The 20-Hour Work Week

Around December last year, I realized that I wanted to plan ahead for the year differently. I was tired of pushing for “more,” and feeling like I was spinning my wheels trying to do a hundred things at once. Instead, over a series of notebook pages, I started to sketch out where my time was going, and what I was truly working on.

The results shocked me — and they made me rethink how I set up my business in 2018.

Last week I had the chance to sit down with two amazing people, Kate Northrup and Mike Watts, on their podcast all about life, entrepreneurship, business, and babies. They are some of the most thoughtful and curious people I know, and I joined them to talk about how my planning process for 2018 changed how I think about my work, and where my energy is going.

On the show, we talked about:

  • How my workload changed dramatically and why I started a “do not do” list for 2018.
  • How many hours I truly have in a week to work, and the process I used to come up with the number.
  • The revelations I realized about my schedule.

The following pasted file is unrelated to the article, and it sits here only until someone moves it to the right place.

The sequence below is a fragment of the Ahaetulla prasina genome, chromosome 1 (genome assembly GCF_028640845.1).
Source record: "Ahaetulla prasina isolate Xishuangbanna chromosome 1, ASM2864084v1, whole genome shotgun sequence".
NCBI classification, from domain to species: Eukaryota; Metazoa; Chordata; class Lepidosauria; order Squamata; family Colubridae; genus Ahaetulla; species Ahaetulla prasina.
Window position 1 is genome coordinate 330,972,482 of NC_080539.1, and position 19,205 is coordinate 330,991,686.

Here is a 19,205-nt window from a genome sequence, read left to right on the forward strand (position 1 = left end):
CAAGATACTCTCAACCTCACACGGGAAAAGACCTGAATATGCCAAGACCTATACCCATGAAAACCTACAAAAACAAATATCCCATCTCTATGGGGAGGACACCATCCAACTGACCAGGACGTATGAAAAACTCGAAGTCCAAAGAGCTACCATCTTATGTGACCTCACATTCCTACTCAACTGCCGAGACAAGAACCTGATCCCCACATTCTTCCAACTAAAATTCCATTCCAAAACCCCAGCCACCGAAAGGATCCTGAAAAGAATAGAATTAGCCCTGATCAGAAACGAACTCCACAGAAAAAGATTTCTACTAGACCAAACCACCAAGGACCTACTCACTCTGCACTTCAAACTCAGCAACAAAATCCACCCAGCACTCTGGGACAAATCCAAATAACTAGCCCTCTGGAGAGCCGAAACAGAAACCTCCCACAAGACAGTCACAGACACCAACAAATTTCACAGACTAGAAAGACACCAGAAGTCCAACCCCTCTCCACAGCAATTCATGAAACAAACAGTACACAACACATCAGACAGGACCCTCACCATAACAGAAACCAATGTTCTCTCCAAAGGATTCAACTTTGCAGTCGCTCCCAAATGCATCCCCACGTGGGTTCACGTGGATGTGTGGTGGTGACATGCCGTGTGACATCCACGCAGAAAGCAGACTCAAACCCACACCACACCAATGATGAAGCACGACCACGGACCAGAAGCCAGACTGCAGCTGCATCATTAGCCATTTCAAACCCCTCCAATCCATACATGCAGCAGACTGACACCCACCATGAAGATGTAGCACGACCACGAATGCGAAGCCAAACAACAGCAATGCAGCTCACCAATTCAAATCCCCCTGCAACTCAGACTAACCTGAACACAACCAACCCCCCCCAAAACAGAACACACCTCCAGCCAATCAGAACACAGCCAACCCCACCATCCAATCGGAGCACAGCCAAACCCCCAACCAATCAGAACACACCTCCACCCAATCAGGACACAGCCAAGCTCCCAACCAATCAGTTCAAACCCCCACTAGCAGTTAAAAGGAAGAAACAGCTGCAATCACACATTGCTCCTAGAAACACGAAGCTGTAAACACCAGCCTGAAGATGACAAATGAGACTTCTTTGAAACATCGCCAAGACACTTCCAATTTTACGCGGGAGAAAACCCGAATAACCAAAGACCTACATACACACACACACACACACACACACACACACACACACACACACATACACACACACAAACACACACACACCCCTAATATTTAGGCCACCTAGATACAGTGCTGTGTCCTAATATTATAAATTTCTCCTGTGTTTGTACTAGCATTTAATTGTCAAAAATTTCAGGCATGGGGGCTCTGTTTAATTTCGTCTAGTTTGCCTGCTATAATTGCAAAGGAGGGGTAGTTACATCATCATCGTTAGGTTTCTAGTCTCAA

• What it means to plan ahead for both business and babies.
  • My renewed focus on consistency and simplicity.

Also, we chat a bit about my swim from Alcatraz (back in the day!) and how my husband ended up taking my last name. I really enjoyed the show, here’s a link for you to listen in.

Episode 74: The 20-Hour Workweek: Sarah Kathleen Peck from Startup Pregnant

And if you’d like to read through more on the process I used to cut back on 50% of my workload, here’s a link to my round-up post about it over on Startup Pregnant: Here’s The System I Used To Cut My Workload By 50% This Year.

Working Parents: Transforming What Work Looks Like

One of my favorite things to study and observe is how work is changing. Two decades ago, we didn’t have any of the social networks we have today. Three decades ago, email and the internet weren’t regular tools. So much about work is changing: what it looks like, what our expectations of it are, what our requirements are, how we engage with each other, where we work from. Some of the progress is great, while other areas still leave a lot left to be improved.

For Forbes’ last week, I got to write about eight entrepreneurial parents that are changing the way work looks, whether it’s through their company, or by how they’re showing up in the work world. I’m consistently inspired by entrepreneurs, and by parents. Here’s the article if you’d like to read about these outstanding entrepreneurs, and if you’re interested in parenting and leadership, you can also follow my column.Read the article

Never Choose Seven

A simple trick that helped me make better decisions. Truly—this mindset shift has stuck with me every since I learned about it many weeks ago.Read the article


I find there’s a secret magic in the written word. Here’s why it’s so powerful. Also — I interviewed Danielle LaPorte on the podcast, if you’re curious to listen in.Read the article

Leveling Up